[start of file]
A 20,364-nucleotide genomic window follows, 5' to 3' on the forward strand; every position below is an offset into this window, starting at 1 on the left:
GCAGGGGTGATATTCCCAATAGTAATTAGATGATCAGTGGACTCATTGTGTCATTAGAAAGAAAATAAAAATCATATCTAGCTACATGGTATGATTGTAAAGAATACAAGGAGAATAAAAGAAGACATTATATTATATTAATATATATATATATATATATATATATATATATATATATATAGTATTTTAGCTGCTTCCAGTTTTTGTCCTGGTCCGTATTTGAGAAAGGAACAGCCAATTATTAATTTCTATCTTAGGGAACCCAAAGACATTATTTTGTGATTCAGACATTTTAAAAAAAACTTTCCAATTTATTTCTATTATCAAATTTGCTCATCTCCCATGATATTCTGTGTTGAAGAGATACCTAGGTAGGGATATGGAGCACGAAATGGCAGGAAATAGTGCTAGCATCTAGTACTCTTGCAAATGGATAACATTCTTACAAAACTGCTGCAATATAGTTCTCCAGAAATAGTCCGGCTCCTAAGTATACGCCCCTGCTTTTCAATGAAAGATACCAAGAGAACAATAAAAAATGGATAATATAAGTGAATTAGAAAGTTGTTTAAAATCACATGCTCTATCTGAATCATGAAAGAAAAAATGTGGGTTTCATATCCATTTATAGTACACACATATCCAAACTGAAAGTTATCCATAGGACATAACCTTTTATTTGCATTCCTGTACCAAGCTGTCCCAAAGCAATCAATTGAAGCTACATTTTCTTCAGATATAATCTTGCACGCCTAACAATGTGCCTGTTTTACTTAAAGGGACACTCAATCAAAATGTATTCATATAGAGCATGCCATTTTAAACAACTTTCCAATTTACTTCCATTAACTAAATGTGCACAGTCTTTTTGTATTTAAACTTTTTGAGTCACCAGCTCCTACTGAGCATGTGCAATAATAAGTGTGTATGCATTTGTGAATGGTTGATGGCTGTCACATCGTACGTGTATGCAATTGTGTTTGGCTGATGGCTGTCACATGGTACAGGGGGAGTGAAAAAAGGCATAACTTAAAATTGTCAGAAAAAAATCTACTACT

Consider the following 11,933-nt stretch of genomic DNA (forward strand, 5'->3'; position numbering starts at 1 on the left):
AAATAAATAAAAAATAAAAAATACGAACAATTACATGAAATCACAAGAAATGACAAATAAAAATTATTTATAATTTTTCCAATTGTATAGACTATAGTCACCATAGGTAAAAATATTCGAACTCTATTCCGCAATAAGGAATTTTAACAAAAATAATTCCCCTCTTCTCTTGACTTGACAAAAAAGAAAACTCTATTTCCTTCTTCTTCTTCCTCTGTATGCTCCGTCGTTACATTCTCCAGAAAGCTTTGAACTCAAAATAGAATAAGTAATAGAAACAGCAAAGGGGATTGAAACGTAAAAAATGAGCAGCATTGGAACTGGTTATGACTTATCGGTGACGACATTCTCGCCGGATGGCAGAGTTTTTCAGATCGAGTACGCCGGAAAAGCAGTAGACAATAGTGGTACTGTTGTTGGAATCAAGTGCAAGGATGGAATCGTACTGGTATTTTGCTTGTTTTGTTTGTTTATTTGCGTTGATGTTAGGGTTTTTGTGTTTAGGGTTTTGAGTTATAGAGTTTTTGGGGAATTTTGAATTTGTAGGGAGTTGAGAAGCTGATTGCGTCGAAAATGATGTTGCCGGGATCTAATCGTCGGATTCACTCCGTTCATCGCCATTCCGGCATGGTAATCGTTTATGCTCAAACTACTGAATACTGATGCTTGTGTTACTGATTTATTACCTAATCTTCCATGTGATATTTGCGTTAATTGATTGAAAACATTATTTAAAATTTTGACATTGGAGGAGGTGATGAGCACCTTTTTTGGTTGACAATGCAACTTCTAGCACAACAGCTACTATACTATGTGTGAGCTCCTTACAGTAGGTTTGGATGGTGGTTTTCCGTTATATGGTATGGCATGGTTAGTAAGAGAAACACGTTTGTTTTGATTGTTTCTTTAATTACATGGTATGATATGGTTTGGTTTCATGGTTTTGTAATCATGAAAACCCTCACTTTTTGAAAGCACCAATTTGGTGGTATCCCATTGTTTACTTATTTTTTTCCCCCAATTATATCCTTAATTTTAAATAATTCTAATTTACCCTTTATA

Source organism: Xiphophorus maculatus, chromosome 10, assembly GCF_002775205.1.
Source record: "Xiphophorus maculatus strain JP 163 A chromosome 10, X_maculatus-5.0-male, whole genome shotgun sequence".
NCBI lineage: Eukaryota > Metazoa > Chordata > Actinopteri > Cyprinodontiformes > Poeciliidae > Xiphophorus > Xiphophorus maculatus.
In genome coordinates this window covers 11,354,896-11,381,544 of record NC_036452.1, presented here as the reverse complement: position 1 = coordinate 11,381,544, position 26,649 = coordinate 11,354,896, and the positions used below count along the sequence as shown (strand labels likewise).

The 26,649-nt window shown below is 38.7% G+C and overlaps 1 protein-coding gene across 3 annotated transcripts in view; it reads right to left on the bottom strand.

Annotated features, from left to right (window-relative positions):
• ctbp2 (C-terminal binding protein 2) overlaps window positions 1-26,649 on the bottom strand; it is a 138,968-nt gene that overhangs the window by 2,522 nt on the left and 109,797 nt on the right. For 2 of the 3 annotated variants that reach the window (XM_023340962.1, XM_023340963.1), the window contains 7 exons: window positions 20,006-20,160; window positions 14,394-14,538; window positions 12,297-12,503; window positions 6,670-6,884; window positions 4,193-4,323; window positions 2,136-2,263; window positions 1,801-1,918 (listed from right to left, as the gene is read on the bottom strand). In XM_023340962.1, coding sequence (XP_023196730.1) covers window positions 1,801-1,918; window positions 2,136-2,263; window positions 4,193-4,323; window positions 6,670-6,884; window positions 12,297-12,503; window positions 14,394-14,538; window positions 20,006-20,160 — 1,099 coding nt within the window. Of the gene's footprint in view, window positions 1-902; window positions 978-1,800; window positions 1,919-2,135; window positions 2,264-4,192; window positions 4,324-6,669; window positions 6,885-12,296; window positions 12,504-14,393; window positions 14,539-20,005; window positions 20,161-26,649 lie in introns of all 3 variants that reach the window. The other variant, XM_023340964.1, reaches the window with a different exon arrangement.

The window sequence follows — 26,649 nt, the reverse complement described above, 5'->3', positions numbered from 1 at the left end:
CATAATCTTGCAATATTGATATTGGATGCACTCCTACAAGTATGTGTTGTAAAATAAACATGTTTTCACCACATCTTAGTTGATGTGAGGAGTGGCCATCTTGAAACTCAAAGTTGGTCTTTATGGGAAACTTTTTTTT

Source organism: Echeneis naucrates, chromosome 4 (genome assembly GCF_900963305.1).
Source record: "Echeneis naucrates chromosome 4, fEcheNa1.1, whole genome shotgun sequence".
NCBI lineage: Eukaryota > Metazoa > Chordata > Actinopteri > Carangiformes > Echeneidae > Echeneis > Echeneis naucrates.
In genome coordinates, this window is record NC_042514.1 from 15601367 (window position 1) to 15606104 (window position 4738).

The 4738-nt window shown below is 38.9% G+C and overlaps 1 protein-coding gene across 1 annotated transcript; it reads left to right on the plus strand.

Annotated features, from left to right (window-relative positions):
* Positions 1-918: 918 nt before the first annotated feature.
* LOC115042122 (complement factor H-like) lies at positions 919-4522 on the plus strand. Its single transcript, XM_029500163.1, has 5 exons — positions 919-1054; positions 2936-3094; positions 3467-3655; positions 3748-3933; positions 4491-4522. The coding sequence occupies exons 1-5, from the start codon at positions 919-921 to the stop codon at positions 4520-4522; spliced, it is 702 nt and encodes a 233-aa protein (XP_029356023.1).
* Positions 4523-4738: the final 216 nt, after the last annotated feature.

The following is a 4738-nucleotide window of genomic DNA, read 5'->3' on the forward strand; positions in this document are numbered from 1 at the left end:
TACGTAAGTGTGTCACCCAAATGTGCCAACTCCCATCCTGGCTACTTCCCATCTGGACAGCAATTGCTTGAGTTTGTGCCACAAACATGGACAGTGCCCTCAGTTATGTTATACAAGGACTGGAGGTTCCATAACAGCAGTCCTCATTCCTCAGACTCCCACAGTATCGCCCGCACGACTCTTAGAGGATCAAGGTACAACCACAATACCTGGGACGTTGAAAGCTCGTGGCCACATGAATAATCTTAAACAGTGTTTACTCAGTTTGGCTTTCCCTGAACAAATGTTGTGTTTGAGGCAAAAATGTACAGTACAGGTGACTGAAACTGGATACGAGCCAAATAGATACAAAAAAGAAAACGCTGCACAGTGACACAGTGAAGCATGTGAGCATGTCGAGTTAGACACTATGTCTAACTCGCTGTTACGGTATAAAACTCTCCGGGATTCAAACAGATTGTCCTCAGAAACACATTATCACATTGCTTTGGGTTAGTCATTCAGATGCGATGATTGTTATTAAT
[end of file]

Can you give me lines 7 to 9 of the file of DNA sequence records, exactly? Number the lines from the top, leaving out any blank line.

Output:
NCBI lineage: Eukaryota > Metazoa > Chordata > Actinopteri > Cyprinodontiformes > Poeciliidae > Xiphophorus > Xiphophorus maculatus.
In genome coordinates this window covers 11,354,896-11,381,544 of record NC_036452.1, presented here as the reverse complement: position 1 = coordinate 11,381,544, position 26,649 = coordinate 11,354,896, and the positions used below count along the sequence as shown (strand labels likewise).

The 26,649-nt window shown below is 38.7% G+C and overlaps 1 protein-coding gene across 3 annotated transcripts in view; it reads right to left on the bottom strand.